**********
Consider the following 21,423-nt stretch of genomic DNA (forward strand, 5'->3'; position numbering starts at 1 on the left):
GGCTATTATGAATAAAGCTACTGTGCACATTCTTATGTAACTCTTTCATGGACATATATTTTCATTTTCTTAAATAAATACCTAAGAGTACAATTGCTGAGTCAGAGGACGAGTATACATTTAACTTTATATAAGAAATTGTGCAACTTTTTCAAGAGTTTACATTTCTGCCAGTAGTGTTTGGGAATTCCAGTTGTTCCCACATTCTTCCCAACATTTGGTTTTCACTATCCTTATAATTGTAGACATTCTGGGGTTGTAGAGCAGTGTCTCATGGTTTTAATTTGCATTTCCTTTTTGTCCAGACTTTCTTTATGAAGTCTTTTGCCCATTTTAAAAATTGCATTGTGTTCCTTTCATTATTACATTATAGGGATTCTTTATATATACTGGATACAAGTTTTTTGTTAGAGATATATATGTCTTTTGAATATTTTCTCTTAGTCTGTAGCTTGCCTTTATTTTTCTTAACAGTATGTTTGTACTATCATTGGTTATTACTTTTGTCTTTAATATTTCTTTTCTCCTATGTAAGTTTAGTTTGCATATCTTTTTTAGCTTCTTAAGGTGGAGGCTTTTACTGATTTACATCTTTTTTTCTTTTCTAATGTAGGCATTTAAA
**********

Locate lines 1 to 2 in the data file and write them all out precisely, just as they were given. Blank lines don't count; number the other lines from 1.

Consider the following 21,423-nt stretch of genomic DNA (forward strand, 5'->3'; position numbering starts at 1 on the left):
GGCTATTATGAATAAAGCTACTGTGCACATTCTTATGTAACTCTTTCATGGACATATATTTTCATTTTCTTAAATAAATACCTAAGAGTACAATTGCTGAGTCAGAGGACGAGTATACATTTAACTTTATATAAGAAATTGTGCAACTTTTTCAAGAGTTTACATTTCTGCCAGTAGTGTTTGGGAATTCCAGTTGTTCCCACATTCTTCCCAACATTTGGTTTTCACTATCCTTATAATTGTAGACATTCTGGGGTTGTAGAGCAGTGTCTCATGGTTTTAATTTGCATTTCCTTTTTGTCCAGACTTTCTTTATGAAGTCTTTTGCCCATTTTAAAAATTGCATTGTGTTCCTTTCATTATTACATTATAGGGATTCTTTATATATACTGGATACAAGTTTTTTGTTAGAGATATATATGTCTTTTGAATATTTTCTCTTAGTCTGTAGCTTGCCTTTATTTTTCTTAACAGTATGTTTGTACTATCATTGGTTATTACTTTTGTCTTTAATATTTCTTTTCTCCTATGTAAGTTTAGTTTGCATATCTTTTTTAGCTTCTTAAGGTGGAGGCTTTTACTGATTTACATCTTTTTTTCTTTTCTAATGTAGGCATTTAAA